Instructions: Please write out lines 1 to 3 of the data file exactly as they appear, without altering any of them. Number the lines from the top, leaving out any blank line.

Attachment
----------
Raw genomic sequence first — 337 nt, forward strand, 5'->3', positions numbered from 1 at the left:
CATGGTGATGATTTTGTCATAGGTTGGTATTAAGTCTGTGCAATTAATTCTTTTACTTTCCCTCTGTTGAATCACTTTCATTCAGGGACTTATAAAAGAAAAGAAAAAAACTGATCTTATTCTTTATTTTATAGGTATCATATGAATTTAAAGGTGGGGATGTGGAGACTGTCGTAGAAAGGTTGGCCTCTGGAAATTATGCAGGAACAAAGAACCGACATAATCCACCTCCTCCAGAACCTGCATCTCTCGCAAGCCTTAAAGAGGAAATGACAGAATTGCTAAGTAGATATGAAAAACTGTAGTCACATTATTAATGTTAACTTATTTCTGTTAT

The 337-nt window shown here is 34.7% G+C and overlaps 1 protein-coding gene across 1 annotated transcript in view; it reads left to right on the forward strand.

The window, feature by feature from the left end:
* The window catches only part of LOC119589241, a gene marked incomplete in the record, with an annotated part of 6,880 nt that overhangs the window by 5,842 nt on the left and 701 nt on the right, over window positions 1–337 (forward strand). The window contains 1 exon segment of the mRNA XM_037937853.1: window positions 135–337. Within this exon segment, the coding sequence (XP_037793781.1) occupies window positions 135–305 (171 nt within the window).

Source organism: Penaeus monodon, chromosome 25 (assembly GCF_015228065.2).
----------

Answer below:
Raw genomic sequence first — 337 nt, forward strand, 5'->3', positions numbered from 1 at the left:
CATGGTGATGATTTTGTCATAGGTTGGTATTAAGTCTGTGCAATTAATTCTTTTACTTTCCCTCTGTTGAATCACTTTCATTCAGGGACTTATAAAAGAAAAGAAAAAAACTGATCTTATTCTTTATTTTATAGGTATCATATGAATTTAAAGGTGGGGATGTGGAGACTGTCGTAGAAAGGTTGGCCTCTGGAAATTATGCAGGAACAAAGAACCGACATAATCCACCTCCTCCAGAACCTGCATCTCTCGCAAGCCTTAAAGAGGAAATGACAGAATTGCTAAGTAGATATGAAAAACTGTAGTCACATTATTAATGTTAACTTATTTCTGTTAT

The 337-nt window shown here is 34.7% G+C and overlaps 1 protein-coding gene across 1 annotated transcript in view; it reads left to right on the forward strand.